St. Paul, Minn. – Research led by Macalester College Professor Kristi Curry Rogers published in Science sheds the first light on the life of a baby Rapetosaurus, whose 67-million-year-old fossil bones were found in Madagascar. The work was funded by the National Science Foundation.
Long-necked sauropod dinosaurs were some of the biggest animals ever to walk on land, yet they hatched from eggs no bigger than a soccer ball. With a dearth of fossils from the youngest sauropods, the earliest lives of these giants were a mystery.
A beautifully preserved partial skeleton, so small that its bones were originally mistaken for those of a fossil crocodile, allowed Curry Rogers and her colleagues to determine that this little Rapetosaurus was just a few weeks old, 35 cm tall, and weighed about 40 kilograms when it succumbed to drought in its Cretaceous ecosystem.
“When we find sauropod bones, they are usually big,” said Curry Rogers. “Even juveniles can be bigger than cows. This is our first opportunity to explore the life of a sauropod just after hatching, at the earliest stage of life.”
Along with her colleagues, Macalester alumna and University of Washington graduate student Megan Whitney, Professor Mike D’Emic of Adelphi University, and researcher Brian Bagley of the University of Minnesota, the team studied thin-sections of some bones under a microscope. They also utilized a high-powered micro-CT scanner to get a closer look at the insides of bones. The detailed microscopic features of fossil bones reveal patterns of organization similar to those of living animals, and make it possible for paleontologists to reconstruct the history of life in extinct animals.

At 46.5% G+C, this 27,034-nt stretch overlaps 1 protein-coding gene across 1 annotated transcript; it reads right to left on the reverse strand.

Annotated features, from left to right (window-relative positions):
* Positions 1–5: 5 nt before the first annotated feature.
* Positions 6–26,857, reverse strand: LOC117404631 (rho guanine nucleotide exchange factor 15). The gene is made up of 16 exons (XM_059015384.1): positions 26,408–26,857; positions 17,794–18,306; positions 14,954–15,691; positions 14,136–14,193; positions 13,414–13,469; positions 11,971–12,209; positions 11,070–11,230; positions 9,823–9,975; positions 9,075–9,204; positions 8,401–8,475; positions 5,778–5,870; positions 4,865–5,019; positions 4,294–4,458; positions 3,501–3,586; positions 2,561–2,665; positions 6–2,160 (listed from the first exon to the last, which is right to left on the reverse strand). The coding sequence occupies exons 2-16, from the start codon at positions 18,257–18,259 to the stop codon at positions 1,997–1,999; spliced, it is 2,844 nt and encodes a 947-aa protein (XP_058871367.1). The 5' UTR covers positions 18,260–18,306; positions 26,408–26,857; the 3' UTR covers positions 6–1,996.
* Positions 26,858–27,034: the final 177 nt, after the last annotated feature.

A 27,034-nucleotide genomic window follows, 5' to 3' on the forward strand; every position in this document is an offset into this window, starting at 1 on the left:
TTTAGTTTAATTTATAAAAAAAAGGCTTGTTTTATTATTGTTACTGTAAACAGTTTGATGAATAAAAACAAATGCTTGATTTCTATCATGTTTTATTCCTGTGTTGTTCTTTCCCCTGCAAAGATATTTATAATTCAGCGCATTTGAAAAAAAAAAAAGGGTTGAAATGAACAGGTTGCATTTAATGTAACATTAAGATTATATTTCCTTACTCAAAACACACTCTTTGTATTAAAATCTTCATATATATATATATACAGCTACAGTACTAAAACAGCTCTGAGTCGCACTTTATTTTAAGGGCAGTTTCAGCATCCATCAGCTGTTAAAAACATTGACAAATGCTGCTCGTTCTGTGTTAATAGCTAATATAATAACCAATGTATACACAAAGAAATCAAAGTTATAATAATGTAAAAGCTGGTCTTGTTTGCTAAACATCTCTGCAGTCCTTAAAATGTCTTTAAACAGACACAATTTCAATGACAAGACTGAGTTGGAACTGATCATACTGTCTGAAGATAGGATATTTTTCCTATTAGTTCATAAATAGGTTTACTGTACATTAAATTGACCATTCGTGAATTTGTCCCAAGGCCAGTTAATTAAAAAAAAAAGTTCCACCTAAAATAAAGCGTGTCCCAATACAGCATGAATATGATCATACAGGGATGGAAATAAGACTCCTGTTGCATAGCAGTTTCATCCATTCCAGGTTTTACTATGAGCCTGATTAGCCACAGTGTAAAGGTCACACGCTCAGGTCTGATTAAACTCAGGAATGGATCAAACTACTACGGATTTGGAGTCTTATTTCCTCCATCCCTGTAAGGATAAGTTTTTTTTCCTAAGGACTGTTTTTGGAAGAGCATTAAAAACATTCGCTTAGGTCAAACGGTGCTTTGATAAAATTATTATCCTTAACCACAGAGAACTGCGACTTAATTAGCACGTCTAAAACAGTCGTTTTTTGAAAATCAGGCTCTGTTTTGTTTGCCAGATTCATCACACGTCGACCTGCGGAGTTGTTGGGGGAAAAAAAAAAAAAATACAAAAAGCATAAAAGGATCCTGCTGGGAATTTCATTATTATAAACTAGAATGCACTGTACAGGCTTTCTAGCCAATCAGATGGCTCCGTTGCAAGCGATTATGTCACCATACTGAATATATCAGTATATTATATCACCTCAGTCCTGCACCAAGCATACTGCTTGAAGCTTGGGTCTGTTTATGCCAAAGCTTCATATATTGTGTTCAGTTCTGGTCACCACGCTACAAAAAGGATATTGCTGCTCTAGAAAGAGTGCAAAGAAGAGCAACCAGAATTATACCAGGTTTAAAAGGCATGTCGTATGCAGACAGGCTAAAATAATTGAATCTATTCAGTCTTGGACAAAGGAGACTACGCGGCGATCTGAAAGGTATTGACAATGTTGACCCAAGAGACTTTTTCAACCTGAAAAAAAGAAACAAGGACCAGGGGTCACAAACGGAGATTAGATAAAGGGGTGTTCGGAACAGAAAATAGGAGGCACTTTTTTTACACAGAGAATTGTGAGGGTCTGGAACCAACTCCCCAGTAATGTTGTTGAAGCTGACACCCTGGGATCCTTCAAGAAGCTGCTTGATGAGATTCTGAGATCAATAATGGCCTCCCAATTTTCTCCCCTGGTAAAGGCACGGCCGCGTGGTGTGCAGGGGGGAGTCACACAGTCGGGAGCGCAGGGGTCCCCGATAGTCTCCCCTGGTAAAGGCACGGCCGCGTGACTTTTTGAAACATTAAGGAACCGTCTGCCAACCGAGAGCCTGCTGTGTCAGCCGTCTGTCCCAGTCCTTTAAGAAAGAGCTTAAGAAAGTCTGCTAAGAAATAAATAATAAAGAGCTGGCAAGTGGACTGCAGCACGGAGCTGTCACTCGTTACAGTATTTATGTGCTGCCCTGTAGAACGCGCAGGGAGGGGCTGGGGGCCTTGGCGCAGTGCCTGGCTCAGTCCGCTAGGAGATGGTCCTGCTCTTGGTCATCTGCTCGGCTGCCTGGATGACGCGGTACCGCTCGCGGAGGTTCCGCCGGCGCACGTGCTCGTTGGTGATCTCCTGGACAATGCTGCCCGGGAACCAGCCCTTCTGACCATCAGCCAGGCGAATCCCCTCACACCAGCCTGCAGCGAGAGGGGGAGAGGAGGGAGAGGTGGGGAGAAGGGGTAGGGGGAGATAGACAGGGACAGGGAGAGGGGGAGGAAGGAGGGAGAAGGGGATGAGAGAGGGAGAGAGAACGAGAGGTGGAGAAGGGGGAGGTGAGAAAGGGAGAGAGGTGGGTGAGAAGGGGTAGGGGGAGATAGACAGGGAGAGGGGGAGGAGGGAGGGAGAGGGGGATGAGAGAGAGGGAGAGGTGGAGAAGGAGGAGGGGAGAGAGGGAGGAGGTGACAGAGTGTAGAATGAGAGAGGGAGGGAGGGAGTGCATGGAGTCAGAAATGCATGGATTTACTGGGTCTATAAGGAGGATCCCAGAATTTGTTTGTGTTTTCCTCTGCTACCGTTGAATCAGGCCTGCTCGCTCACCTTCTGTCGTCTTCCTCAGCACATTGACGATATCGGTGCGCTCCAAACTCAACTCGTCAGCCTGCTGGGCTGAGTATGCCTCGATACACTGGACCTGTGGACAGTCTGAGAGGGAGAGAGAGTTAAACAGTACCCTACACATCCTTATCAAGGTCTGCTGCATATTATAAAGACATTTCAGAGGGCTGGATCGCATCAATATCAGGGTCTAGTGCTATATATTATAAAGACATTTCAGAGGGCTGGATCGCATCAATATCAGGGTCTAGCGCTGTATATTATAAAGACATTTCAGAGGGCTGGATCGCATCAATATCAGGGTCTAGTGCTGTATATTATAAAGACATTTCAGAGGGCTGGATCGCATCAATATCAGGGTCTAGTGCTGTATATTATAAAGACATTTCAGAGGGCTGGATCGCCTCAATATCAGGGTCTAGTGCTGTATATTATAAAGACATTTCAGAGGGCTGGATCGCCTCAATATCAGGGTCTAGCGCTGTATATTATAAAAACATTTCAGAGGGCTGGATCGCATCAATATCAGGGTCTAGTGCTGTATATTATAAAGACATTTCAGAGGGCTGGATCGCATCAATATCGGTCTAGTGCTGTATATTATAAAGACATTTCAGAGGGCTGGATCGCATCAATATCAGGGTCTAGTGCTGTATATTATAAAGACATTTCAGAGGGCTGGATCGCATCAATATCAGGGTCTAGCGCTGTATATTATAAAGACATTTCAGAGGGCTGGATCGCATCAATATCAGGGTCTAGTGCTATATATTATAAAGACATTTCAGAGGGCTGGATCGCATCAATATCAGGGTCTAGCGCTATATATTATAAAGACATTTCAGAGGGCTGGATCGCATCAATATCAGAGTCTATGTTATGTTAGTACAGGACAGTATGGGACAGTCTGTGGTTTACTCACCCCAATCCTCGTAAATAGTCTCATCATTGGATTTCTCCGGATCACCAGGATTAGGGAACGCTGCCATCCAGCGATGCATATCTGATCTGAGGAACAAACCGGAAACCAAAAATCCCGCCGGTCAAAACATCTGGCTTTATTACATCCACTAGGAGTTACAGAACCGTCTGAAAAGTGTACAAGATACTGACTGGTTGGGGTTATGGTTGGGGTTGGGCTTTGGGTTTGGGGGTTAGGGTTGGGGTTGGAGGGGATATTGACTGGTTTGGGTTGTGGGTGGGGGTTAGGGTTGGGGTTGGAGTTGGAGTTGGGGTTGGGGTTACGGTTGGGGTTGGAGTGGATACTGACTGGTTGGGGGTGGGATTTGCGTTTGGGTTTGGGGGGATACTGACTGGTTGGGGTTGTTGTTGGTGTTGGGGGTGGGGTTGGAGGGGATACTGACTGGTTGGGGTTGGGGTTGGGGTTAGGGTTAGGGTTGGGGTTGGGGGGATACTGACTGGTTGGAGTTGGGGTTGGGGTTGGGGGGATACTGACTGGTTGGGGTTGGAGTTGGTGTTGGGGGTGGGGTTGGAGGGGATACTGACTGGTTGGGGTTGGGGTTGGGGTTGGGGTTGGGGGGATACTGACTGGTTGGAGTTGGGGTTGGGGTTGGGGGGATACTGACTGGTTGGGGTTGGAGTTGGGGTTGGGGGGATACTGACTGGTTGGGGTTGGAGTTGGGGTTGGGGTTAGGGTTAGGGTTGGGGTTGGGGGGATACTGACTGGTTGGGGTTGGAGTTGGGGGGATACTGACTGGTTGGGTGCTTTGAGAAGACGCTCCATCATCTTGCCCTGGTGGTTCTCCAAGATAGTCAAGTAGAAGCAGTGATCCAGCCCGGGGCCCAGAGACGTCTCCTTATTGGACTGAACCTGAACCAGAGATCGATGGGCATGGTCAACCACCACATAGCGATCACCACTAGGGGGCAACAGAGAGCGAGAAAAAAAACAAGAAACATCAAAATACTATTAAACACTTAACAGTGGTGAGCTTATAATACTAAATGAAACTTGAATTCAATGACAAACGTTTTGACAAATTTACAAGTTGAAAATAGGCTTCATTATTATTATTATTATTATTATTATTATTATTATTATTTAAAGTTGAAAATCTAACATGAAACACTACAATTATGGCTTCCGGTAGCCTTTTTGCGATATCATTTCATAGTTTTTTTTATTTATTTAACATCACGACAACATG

“We looked at the preserved patterns of blood supply, growth cartilages at the ends of limb bones, and at bone remodeling,” said Curry Rogers. “These features indicate that Rapetosaurus grew as rapidly as a newborn mammal.”
In addition, these microscopic features and bone proportions support the idea that Rapetosaurus was precocial, meaning that it was mobile from hatching and less reliant on parental care than some other animals.
The scientists were also able to observe microscopic areas deep within the bones, which indicate the time of hatching and allowed them to estimate the size of a newly hatched Rapetosaurus.
“Baby Rapetosauruses were around five pounds when they hatched,” said Curry Rogers. “From there, they were on their own, foraging and making their way – or not – in a pretty tough ecosystem.”
“Precocity in a Tiny Titanosaur from the Cretaceous of Madagascar”
Authors: Kristina Curry Rogers1, Megan Whitney2, Michael D’Emic3, Brian Bagley4
1Biology and Geology Departments, Macalester College, St. Paul, Minnesota 55105 U.S.A.
2Department of Biology, University of Washington, Seattle, Washington 98185-1800, U.S.A.
3Biology Department, Adelphi University, Garden City, New York 11530-0701, U.S.A.
4Department of Earth Sciences, University of Minnesota, Minneapolis, Minnesota 55455-1333, U.S.A.
Macalester College, founded in 1874, is a national liberal arts college with a full-time enrollment of 2,138 students. Macalester is nationally recognized for its long-standing commitment to academic excellence, internationalism, multiculturalism, and civic engagement. Learn more at macalester.edu.
April 21 2016Back to top